ibiza's "city of the dead" was erected by the carthaginians
Now known as Puig des Molins, thanks to the windmills (molins) perched atop the hill it’s situated on, this elaborate cemetery is one of the largest in the world, housing up to 4000 tombs from all over the Mediterranean. Stemming from an Ancient Greek name that literally translated means ‘City of the Dead’, the necropolis spreads across three staggered levels over an area of 10,000 metres squared. Typically for this period, the living and the dead remain within close proximity of each other, so the necropolis lies just 500 metres west of the Puig de Vila, and it’s here that the Carthaginians laid the deceased to rest while continuing with daily life within the wall’s limits.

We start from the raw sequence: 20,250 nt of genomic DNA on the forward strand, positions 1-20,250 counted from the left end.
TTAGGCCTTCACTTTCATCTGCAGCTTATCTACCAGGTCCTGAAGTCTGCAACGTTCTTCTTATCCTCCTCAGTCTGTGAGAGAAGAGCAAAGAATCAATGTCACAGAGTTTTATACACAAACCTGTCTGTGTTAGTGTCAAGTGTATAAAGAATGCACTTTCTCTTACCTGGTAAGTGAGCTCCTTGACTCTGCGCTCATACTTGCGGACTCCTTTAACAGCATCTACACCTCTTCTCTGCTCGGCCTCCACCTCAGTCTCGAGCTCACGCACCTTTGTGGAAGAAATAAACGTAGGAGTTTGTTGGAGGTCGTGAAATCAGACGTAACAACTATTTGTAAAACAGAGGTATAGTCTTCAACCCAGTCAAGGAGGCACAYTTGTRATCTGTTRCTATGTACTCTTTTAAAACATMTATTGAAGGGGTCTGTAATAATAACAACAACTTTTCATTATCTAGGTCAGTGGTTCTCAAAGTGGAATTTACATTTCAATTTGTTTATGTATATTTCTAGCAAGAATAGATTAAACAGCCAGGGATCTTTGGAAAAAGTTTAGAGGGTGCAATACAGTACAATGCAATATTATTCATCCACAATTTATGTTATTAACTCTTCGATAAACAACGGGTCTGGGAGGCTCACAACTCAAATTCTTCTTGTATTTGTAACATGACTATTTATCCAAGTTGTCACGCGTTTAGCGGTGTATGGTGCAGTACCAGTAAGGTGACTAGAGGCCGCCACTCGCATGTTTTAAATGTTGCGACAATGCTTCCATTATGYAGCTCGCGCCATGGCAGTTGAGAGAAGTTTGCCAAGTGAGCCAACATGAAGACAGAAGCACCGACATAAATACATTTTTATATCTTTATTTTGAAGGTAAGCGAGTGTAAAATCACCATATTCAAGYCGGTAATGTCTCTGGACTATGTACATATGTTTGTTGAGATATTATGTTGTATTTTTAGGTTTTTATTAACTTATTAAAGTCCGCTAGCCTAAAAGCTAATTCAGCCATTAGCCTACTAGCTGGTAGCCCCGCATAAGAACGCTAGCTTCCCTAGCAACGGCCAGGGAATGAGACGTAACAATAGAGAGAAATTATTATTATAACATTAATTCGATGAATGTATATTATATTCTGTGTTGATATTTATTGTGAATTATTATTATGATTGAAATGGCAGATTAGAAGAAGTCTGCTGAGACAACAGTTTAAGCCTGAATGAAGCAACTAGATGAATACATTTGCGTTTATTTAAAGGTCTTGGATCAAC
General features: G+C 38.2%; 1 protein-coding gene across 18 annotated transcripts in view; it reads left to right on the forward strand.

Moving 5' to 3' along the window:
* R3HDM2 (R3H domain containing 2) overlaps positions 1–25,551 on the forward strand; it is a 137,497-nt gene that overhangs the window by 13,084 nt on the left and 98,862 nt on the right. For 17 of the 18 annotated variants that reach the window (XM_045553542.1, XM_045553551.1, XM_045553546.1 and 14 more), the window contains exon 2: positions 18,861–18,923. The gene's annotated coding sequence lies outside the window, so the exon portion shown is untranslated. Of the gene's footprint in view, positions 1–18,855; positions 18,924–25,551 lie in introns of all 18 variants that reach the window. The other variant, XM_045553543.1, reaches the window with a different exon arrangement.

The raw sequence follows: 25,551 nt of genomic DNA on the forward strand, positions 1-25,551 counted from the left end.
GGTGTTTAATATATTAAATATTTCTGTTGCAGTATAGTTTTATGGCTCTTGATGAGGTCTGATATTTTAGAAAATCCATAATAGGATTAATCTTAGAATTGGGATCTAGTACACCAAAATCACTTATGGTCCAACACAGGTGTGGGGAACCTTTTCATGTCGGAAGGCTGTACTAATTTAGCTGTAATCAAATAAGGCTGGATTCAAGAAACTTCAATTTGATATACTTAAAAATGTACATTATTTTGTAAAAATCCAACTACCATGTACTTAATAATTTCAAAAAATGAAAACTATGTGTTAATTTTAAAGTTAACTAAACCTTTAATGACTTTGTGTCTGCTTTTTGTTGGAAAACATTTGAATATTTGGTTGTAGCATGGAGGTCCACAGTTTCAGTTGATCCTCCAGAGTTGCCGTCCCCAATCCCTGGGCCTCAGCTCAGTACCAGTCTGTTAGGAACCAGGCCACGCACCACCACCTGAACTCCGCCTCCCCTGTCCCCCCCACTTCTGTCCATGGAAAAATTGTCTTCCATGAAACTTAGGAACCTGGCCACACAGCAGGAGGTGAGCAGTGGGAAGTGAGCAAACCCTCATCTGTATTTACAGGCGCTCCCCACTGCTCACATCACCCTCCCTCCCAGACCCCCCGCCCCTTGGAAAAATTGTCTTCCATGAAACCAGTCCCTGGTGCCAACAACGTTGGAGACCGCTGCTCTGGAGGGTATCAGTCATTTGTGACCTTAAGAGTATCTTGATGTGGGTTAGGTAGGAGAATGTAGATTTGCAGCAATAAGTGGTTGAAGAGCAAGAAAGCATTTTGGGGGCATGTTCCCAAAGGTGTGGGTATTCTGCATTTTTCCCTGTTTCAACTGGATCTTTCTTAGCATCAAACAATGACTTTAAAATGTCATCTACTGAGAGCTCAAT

Throughout its existence, the necropolis experienced periods of tremendous growth. During the Punic times, from the 6th century until the middle of the 4th century BC, for instance, it expanded to include an area of over five hectares, reaching far beyond what is visible to us today. As more people arrived, naturally the number of deaths increased, and with them came burials drenched in tradition, designed to help the dead seamlessly transition to the next life. For this reason, many tombs were adorned with objects and utensils that were believed to help in this task – some of which are still visible in the onsite museum today.